Remarks by Rev. Dr. Samuel Kobia, Second Forum


Greetings and Presentation

Remarks by Distinguished Guests
Rev. Dr. Samuel Kobia
General Secretary, World Council of Churches

Although unable today to meet personally with Rev. Takeyasu Miyamoto and honored participants to the Second Forum of the GNRC from all over the world, committed to the right and dignity of the child, it gives me great pleasure to greet you as you begin your deliberations of how to further your work, how to build coalitions between people of different faiths, how to ensure that the child, the only irrefutable evidence of our future, remains at the center of our efforts.

The motto and guiding star of Myochikai is “Prayer and Practice.” This is, it seems to me, a proper departure for our commitment to the rights of the child as it is for interfaith co-operation. The same thrust reflected in the old Latin saying, “Ora et labora”, is in fact the very origin of the main streams flowing together to build the World Council of Churches. These movements among Christians in the previous century were Faith and Order, a theological current, and Life and Work, a practical work for peace and justice. Today they correspond in many ways to the commitment of people of different faiths to seeking together how to address global threats to life and cooperate against destructive forces. They do this while also listening to the spiritual insights of the other and sometimes coming together to pray in the presence of each other for life, peace, justice and human dignity. Prayer and Practice is both a call to action and an invitation to affirm the spirituality of our different religious traditions.

Prayer and Practice belong together also as a warning against prayer without action and action without prayer. It happens, and we need always to be aware of it, that religious people sometimes hide behind a prayer as a refuge against action. We as religious people are also challenged to take a concrete stand against the denigration of the child. We could do this in several ways: by addressing with insight and analysis the issue of child labor, and challenging a society that does nothing against child prostitution or looks the other way when street children are abused or justifies the evil of child soldiers. Prayer must not become a substitute to speaking out or acting in protest against those who use and abuse children. But we are also children of religious traditions pointing to another realm, a realm of spiritual treasures and values, of a commitment that goes beyond that which is immediately obvious and purely functional.

The WCC congratulates Rev. Takeyasu Miyamoto, the Arigatou Foundation and the GNRC, a network of people of different religions committed to the rights and dignity of the child. The WCC counts itself as an old friend of this interreligious endeavor having been part of it since its inception four years ago. Many things have happened since then. There are regional manifestations of this network, there is an office established here in Geneva for furthering and cultivating contacts with the UN, international and non-governmental organizations and there are now plans for the establishment of an Interfaith Council on Ethics Education for Children. We see this Council as a possibility of involving children and young people in this particular dimension of interreligious cooperation. It could become a forum from where we not only talk about children and young people, but act on their behalf as well. On that basis we could express our conviction that, given the chance, young people and children would contribute to a world where respect for the other, the integrity of the other and the commitment of old and young is valued and cherished. I hope the Interfaith Council on Ethics Education for Children will become a forum for innovative and well-founded initiatives that help us consider children and young people as providers of a moral fiber to the societies they live in.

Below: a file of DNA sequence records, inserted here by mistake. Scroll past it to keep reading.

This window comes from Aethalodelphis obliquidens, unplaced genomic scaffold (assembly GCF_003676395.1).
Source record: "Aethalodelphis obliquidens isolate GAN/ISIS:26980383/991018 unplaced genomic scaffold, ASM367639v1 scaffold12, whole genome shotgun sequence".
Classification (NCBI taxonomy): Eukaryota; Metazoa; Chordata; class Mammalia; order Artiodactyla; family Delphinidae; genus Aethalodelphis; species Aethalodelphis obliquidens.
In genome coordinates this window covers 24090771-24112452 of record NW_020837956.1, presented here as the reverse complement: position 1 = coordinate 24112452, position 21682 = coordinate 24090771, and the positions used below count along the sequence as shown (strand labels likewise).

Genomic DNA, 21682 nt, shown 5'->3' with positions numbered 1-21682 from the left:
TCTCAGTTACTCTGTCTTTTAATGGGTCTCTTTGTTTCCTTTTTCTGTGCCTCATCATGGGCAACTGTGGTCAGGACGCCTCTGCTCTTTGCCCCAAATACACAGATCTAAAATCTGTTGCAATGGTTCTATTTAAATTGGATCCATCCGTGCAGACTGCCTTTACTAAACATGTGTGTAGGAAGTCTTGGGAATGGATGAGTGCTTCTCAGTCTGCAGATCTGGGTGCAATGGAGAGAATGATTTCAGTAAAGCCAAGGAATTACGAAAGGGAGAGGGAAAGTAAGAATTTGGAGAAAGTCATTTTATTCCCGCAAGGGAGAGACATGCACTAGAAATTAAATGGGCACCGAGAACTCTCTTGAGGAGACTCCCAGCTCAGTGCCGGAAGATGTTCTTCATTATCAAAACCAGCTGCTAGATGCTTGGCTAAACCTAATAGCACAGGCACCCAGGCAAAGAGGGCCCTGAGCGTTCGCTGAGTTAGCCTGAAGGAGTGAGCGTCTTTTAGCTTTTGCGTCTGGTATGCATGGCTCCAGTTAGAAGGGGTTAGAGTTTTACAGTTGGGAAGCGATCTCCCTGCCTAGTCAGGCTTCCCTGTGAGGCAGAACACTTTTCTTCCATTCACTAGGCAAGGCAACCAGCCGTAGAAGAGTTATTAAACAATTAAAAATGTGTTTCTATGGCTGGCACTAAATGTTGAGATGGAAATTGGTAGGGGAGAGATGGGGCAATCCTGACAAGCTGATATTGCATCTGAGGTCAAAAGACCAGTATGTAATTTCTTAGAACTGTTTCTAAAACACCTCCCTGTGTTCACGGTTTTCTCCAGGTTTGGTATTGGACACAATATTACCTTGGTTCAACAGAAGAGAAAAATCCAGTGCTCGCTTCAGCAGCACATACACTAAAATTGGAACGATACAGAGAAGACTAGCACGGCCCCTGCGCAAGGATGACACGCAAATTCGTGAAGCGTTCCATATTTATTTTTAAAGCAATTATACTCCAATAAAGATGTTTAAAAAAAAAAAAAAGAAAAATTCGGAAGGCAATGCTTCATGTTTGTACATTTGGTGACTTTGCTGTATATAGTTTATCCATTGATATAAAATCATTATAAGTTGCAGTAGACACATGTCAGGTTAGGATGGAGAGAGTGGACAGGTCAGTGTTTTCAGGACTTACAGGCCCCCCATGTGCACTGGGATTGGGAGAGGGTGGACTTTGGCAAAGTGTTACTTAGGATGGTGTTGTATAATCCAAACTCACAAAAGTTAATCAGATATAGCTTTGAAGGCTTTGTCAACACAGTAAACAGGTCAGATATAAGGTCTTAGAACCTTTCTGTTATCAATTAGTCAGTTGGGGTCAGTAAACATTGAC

The message of an interreligious conference, called by the WCC some years ago, contained some reflections on the issue of education, which I think has something to contribute to the work of the Interfaith Council on Ethics Education for Children. It said: “We had come with a modest project of sharing as persons of different religious communities the values and concepts of learning. We discovered that we not only had common problems in the area of religious education, but that we needed each other both to clarify the issues and to seek ways to address them. …Our religious education and learnings would never be complete unless we have found ways to understand and make sense of one another’s spiritual traditions as part of our own spiritual journeys and adventures of faith.” It seems to me that through the establishment of the Interfaith Council on Ethics Education for Children we are one step closer to realizing this vision.

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